Attachments
striped tumba cajon.jpg
https://youtu.be/10wqmq94w5Q

Me on quinto with the rumberos of Kansas City!

http://www.etsy.com/shop/63rdstreetpercussion

Afro Cuban cajons for sale.
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Re: Building cajon

Postby p.a.dogs1 » Tue Jul 30, 2013 11:10 pm

Congratulations! You did not screw the top as I can see. I hope the glue will make it!

I made some graphics to explain how I screw my tops onto the bodies. First I drill holes in the middle of two opposite edges:
Image

Then I measure the distance between these holes and transfer it on the plywood for the top (which has a bigger dimension than the body´s aperture):
Image

After drilling and countersink the two holes I screw the top onto the body:
Image

With a router I remove the overlap:
Image

Then I drill two more holes:
Image

I use a small japanese brace ...
Image

... and augers with long centering spikes:
Image

Because I use 4mm screws I take an auger with the same diameter for just the top. The auger´s long spike make marks in the centers of the holes on the body´s edge (after having drilled through the top). Now I can locate the marks with a 3mm auger and drill perfect pilot holes for the screws.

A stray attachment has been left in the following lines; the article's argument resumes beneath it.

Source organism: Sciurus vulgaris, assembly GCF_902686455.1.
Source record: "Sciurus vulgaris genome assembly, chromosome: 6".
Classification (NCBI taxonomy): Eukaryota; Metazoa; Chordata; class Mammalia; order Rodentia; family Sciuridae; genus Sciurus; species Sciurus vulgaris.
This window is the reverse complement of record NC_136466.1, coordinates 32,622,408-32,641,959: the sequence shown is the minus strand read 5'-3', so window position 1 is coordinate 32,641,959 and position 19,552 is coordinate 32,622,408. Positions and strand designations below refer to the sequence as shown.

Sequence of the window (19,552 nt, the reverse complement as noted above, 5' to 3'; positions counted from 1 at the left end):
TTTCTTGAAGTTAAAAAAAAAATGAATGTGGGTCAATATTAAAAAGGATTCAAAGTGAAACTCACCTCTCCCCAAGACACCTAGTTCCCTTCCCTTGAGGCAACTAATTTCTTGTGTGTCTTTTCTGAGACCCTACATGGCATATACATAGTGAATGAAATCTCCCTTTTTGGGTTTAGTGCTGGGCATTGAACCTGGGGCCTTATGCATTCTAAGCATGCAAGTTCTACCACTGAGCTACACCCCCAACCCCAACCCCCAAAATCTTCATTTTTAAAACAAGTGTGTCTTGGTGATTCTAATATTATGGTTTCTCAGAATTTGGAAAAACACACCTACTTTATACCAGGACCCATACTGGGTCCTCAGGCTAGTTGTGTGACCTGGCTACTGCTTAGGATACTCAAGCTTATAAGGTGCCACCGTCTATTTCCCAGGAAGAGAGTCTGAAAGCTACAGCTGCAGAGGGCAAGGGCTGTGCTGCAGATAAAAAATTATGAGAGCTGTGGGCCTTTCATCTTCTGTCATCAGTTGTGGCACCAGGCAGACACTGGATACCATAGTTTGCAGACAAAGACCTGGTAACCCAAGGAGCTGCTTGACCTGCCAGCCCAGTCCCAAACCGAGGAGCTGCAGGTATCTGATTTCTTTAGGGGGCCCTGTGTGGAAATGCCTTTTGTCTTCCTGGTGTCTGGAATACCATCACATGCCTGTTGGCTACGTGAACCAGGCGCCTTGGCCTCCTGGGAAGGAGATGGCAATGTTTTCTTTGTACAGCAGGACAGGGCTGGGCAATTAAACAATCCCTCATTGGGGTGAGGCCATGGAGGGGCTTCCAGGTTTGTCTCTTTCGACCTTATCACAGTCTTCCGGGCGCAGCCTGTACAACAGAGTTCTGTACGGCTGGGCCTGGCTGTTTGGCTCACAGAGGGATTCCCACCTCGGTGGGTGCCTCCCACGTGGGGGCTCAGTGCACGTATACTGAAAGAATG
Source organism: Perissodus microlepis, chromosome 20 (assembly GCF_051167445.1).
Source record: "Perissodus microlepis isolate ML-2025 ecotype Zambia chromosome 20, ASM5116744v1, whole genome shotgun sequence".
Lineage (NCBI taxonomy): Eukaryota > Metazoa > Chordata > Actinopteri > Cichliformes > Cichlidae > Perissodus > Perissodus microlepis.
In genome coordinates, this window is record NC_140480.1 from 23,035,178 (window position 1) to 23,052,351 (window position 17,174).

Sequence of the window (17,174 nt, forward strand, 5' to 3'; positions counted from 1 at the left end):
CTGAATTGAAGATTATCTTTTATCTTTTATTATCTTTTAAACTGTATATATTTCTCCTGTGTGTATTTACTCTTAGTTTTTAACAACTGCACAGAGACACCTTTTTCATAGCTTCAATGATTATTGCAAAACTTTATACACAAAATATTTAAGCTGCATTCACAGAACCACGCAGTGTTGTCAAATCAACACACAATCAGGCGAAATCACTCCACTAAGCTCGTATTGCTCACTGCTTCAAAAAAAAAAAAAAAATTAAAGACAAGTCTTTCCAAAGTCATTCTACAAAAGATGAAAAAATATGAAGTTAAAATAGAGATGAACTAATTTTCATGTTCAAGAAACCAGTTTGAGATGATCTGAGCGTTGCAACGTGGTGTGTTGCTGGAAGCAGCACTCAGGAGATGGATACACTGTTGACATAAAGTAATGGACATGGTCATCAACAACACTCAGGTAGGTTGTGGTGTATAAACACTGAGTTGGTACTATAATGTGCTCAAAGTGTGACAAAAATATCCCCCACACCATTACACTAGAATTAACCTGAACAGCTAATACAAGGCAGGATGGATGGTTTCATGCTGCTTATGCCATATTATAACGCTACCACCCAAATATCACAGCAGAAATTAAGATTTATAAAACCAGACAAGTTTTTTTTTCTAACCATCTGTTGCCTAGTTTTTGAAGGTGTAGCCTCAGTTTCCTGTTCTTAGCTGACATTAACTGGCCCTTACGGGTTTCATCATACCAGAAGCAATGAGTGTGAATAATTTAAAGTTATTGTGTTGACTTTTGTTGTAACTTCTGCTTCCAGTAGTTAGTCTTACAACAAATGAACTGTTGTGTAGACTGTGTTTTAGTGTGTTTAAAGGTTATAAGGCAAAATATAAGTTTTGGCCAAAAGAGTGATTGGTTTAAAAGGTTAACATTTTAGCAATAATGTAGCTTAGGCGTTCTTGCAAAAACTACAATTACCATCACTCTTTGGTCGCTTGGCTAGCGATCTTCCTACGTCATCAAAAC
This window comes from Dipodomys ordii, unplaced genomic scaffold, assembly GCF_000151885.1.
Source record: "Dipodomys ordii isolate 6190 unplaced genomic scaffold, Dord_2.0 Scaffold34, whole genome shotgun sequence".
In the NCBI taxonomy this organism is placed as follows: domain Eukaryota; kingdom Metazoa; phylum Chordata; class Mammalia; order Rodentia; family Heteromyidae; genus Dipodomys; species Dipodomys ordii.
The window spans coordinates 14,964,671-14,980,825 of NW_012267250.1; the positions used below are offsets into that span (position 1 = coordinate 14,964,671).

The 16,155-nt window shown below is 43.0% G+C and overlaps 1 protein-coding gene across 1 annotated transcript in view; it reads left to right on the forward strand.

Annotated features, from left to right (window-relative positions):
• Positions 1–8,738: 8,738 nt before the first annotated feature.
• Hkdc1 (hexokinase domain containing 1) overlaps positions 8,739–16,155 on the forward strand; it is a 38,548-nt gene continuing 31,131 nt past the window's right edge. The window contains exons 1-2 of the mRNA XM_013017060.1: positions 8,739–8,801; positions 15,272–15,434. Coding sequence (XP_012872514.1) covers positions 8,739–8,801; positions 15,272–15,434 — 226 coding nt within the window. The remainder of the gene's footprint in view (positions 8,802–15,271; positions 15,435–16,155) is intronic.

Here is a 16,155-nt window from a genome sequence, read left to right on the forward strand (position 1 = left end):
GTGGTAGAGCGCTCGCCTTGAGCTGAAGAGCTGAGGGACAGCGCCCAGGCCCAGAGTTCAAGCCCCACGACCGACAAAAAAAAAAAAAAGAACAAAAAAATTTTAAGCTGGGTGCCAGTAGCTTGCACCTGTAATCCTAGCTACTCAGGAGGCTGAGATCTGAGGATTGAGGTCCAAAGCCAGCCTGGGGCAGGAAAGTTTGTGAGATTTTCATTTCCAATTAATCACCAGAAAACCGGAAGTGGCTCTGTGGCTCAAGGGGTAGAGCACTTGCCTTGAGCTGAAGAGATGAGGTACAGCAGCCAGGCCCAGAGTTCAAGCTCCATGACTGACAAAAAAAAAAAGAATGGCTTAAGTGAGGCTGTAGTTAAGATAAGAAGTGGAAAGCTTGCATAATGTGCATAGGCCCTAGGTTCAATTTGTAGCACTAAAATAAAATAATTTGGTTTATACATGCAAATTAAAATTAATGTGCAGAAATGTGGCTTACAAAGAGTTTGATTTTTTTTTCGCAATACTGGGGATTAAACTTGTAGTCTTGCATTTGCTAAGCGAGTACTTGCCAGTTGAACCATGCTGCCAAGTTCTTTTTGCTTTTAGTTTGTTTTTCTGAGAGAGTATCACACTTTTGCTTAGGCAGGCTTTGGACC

When all holes are drilled ...
Image

... I remove the top and make countersinks for the screws with a box column drill.

Then I screw the top onto the body and round the edges - first with a router, later by hand with stripes of emery cloth.

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Re: Building cajon

Postby smackdaddy » Fri Aug 02, 2013 3:57 pm

wow, thanks for the detailed info! That helps me a lot.... i noticed you remove the overlap with a router; I am much more crude in my method, using a rasp very carefully to remove overlay, and then a sander with 50 grit to get it down the rest of the way. . . . I will now look for those bits at my local hardware store, I would love to start using screws only for my quinto cajons. I love glue, and here we have gorilla glue, which lasts a lifetime once applied. Also, i cut the top at a 10 degree angle as well as the bottom, so i make sure the glue can stick evenly to the top of the drums' frame.